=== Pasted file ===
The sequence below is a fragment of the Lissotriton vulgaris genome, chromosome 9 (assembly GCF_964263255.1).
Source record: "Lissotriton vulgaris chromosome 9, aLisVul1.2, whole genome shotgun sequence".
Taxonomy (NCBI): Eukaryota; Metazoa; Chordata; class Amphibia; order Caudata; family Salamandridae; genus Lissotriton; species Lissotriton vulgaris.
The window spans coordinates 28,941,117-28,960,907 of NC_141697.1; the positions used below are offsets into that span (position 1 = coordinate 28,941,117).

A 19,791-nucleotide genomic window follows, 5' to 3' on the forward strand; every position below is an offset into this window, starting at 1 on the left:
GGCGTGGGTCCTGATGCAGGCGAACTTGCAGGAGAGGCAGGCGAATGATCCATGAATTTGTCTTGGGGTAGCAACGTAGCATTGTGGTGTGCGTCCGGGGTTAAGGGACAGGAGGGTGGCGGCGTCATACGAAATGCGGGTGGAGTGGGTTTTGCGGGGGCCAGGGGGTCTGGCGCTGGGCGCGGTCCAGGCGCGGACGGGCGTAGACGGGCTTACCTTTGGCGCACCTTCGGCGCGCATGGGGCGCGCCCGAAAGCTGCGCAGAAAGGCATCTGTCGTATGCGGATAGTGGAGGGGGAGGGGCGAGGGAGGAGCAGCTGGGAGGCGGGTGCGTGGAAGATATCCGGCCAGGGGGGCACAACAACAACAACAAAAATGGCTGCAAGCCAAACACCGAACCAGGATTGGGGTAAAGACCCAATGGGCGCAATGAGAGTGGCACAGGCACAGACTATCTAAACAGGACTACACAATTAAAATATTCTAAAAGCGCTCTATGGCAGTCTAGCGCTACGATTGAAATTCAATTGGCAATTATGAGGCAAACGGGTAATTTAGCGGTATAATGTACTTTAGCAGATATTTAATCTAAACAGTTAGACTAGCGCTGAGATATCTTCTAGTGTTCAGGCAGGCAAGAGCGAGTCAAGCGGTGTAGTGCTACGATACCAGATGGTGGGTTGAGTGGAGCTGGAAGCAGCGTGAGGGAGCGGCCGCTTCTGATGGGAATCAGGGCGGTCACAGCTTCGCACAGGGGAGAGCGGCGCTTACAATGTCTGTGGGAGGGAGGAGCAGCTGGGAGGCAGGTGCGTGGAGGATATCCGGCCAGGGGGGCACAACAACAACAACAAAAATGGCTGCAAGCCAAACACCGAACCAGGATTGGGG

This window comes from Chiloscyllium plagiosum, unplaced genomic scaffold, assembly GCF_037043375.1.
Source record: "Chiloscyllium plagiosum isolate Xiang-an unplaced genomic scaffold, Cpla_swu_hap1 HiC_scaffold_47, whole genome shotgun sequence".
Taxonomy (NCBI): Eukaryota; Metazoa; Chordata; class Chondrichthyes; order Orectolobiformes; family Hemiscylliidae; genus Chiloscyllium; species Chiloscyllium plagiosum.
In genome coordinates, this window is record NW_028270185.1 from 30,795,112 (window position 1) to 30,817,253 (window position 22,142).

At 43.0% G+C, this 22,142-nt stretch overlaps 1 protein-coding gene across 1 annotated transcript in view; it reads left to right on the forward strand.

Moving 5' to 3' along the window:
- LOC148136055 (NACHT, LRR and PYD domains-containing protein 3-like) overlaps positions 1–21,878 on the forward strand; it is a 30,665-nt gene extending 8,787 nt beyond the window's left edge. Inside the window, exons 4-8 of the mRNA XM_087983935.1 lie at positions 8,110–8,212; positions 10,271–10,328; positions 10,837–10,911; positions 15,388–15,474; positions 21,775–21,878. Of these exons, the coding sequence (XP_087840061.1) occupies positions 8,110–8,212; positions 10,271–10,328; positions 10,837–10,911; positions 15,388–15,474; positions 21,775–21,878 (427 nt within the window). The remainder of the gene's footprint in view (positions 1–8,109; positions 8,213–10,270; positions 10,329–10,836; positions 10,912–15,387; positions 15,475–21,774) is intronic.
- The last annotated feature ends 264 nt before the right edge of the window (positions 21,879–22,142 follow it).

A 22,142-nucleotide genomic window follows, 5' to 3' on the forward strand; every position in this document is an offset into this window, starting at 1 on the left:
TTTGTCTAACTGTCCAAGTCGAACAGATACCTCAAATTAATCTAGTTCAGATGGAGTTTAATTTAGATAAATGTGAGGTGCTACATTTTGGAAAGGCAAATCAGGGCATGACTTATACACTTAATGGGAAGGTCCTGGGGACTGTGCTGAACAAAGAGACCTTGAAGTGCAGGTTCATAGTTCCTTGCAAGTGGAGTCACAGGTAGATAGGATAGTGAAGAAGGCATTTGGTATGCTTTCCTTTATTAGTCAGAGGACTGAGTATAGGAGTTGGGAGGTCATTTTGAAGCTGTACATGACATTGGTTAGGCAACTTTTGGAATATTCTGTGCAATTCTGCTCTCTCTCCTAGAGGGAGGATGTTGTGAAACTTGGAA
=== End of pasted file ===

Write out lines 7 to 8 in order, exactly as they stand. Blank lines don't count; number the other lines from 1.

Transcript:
This window comes from Chiloscyllium plagiosum, unplaced genomic scaffold, assembly GCF_037043375.1.
Source record: "Chiloscyllium plagiosum isolate Xiang-an unplaced genomic scaffold, Cpla_swu_hap1 HiC_scaffold_47, whole genome shotgun sequence".